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1.  Radiation therapy in prostate cancer: a risk-adapted strategy 
Current Oncology  2010;17(Suppl 2):S18-S24.
External-beam radiotherapy and brachytherapy, widely utilized as curative treatment modalities for prostate cancer, have undergone significant clinical and technological advances in recent decades. Contemporary radiotherapy treatment algorithms use pretreatment prognostic factors to stratify patients into low-, intermediate-, and high-risk groups that correlate with both pathologic stage of disease and risk of recurrence after treatment. The use of risk groups and additional prognostic factors guide selection of the optimal treatment modalities for individual patients. Here, the roles of external-beam radiotherapy, brachytherapy, and neoadjuvant or adjuvant androgen deprivation therapy are discussed in that context. Additional prognostic factors for recurrence in the post-prostatectomy setting and the role of adjuvant and salvage radiation therapy are also reviewed. The risk-adaptive approach in radiotherapy for prostate cancer aims to optimize cancer control outcomes while minimizing the morbidity of treatment.
PMCID: PMC2935704  PMID: 20882127
Prostatic neoplasms; radiotherapy; brachytherapy; nomogram; adjuvant androgen deprivation therapy
2.  Breast and cervical cancer screening behaviours among colorectal cancer survivors in Nova Scotia 
Current Oncology  2014;21(5):e670-e677.
We analyzed patterns and factors associated with receipt of breast and cervical cancer screening in a cohort of colorectal cancer survivors.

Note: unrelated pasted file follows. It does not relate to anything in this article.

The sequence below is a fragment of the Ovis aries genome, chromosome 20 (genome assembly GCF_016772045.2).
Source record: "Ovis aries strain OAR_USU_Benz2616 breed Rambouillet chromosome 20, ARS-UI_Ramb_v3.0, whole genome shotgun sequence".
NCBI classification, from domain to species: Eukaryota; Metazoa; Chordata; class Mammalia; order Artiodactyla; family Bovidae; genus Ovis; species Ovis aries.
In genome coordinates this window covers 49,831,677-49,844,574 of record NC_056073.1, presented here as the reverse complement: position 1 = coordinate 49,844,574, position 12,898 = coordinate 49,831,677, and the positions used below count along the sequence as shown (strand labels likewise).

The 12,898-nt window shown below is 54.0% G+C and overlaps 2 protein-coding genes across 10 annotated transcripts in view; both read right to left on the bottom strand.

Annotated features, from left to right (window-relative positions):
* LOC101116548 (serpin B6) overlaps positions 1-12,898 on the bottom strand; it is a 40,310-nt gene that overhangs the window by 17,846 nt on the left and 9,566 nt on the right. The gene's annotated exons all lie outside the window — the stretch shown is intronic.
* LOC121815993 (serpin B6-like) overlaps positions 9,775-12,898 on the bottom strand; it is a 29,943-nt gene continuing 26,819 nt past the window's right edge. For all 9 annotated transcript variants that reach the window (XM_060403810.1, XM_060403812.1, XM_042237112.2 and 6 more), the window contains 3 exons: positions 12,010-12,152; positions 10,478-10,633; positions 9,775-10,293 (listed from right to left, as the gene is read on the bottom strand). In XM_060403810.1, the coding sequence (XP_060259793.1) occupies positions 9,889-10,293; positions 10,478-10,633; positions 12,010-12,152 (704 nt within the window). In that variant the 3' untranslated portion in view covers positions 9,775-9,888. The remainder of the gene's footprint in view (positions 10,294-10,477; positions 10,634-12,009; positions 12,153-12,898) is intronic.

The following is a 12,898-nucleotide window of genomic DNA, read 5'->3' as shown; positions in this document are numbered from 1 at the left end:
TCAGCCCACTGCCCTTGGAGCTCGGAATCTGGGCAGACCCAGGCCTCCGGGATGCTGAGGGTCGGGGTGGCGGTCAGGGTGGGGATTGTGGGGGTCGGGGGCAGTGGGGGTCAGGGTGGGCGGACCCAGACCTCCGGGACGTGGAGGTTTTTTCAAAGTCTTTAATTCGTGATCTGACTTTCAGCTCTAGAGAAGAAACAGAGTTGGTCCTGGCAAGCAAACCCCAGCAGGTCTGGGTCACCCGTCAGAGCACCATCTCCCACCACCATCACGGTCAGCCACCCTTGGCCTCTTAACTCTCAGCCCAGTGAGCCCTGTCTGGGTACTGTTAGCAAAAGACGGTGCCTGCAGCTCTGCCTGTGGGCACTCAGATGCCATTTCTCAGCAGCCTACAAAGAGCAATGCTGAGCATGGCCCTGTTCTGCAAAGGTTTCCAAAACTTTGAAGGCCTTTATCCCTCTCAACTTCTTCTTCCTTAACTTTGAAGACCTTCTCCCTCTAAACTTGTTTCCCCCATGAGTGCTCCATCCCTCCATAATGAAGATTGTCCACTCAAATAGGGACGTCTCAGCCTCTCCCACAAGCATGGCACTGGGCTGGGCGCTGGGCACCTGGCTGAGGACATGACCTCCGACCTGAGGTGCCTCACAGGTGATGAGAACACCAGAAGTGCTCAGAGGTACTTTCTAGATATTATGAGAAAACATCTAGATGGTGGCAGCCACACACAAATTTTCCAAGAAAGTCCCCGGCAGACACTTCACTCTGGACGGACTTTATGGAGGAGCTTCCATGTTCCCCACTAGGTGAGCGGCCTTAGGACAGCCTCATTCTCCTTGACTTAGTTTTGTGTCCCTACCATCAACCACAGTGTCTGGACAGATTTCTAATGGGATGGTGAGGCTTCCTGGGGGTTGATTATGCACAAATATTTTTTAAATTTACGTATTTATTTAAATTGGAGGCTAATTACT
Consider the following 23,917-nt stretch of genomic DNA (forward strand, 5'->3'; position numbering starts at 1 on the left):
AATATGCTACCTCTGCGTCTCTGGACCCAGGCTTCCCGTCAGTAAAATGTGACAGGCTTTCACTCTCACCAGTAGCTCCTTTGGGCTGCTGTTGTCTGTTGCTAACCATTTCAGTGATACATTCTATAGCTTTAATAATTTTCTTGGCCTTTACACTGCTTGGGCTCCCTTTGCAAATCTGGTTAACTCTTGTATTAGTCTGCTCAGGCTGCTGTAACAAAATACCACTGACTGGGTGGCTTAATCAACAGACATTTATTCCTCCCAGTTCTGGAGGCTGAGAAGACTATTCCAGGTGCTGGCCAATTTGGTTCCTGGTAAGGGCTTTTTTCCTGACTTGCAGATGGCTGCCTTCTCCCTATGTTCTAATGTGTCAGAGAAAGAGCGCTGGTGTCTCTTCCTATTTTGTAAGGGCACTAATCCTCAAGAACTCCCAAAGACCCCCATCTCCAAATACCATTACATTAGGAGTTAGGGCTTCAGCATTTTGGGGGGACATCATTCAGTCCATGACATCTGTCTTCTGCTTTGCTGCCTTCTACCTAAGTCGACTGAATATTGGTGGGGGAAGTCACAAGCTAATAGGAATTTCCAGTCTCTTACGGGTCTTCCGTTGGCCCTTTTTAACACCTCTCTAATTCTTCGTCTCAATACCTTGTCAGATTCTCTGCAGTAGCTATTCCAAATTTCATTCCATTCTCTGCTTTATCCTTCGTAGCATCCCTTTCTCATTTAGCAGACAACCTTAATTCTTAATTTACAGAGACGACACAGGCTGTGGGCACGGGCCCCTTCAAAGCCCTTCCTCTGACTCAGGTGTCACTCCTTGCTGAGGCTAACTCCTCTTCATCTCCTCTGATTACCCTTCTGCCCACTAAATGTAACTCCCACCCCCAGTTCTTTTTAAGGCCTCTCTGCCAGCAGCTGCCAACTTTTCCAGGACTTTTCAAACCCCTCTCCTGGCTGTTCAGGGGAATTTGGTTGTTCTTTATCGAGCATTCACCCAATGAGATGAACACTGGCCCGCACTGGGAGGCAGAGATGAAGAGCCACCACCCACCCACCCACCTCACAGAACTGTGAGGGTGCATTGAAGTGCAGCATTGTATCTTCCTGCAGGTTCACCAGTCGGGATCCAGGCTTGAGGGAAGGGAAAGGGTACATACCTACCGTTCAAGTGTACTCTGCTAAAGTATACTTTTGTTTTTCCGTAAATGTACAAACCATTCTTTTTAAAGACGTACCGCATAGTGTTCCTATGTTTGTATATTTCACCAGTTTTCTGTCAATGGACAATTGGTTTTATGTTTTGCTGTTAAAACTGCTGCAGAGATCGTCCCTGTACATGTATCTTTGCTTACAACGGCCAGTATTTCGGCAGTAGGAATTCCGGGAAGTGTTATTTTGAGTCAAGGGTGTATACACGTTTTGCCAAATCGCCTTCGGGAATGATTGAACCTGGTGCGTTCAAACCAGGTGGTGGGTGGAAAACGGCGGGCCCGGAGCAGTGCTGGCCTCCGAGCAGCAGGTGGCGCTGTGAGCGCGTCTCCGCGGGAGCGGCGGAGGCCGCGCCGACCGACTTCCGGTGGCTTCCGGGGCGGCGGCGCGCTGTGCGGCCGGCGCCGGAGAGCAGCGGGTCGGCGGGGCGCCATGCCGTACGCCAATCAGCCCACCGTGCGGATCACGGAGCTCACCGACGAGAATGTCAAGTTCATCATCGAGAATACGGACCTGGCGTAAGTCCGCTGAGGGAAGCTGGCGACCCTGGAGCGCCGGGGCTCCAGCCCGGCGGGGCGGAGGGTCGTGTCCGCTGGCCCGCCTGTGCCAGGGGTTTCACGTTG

Individuals diagnosed with colorectal cancer in Nova Scotia between January 2001 and December 2005 were eligible for inclusion. Receipt of breast and cervical cancer screening was determined using administrative data. General-population age restrictions were used in the analysis (breast: 40–69 years; cervical: 21–75 years). Kaplan–Meier and Cox proportional hazards models were used to assess time to first screen.
Of 318 and 443 colorectal cancer survivors eligible for the breast and cervical cancer screening analysis respectively, 30.1% [95% confidence interval (ci): 21.2% to 39.0%] never received screening mammography, and 47.9% (95% ci: 37.8% to 58.0%) never received cervical cancer screening during the study period. Receipt of screening before the colorectal cancer diagnosis was strongly associated with receipt of screening after diagnosis (hazard ratio for breast cancer screening: 4.71; 95% ci: 3.42 to 6.51; hazard ratio for cervical cancer screening: 6.83; 95% ci: 4.58 to 10.16).
Many colorectal cancer survivors within general-population screening age recommendations did not receive breast and cervical cancer screening. Future research should focus on survivors who meet age recommendations for population-based cancer screening.
PMCID: PMC4189571  PMID: 25302037
Cancer screening; early detection of cancer; neoplasms; second primary; cancer survivorship
3.  Long-term membrane oxygenator use to support an infant with acute respiratory distress syndrome on biventricular assist device† 
Ventricular assist devices (VADs) are used in children with severe heart failure as a bridge to heart transplantation or recovery. Severe pulmonary dysfunction may preclude their use, leaving extracorporeal membrane oxygenation (ECMO) as the most frequently used option for combined cardiac and respiratory failure. There are few case reports describing the use of an oxygenator in combination with VAD support, but none that describes long-term utilization. We report the successful use of a low-resistance oxygenator placed into the right-sided VAD (RVAD) circuit of an infant with life-threatening respiratory failure. The oxygenator enabled immediate reversal of hypoxaemia and hypercarbia and recovery of the RVAD function. The oxygenator remained within the VAD circuit for 15 days, facilitating complete lung recovery. An oxygenator used in conjunction with a VAD may be a life-saving therapy, allowing adequate oxygenation and ventilation in severe respiratory and cardiac failure. Extended use may facilitate the prevention of ventilator-associated lung injury and organ dysfunction. This therapy may be an attractive intermediate step in the transition from, or alternative to ECMO, in patients requiring VAD placement with associated acute lung injury.
PMCID: PMC3686397  PMID: 23571680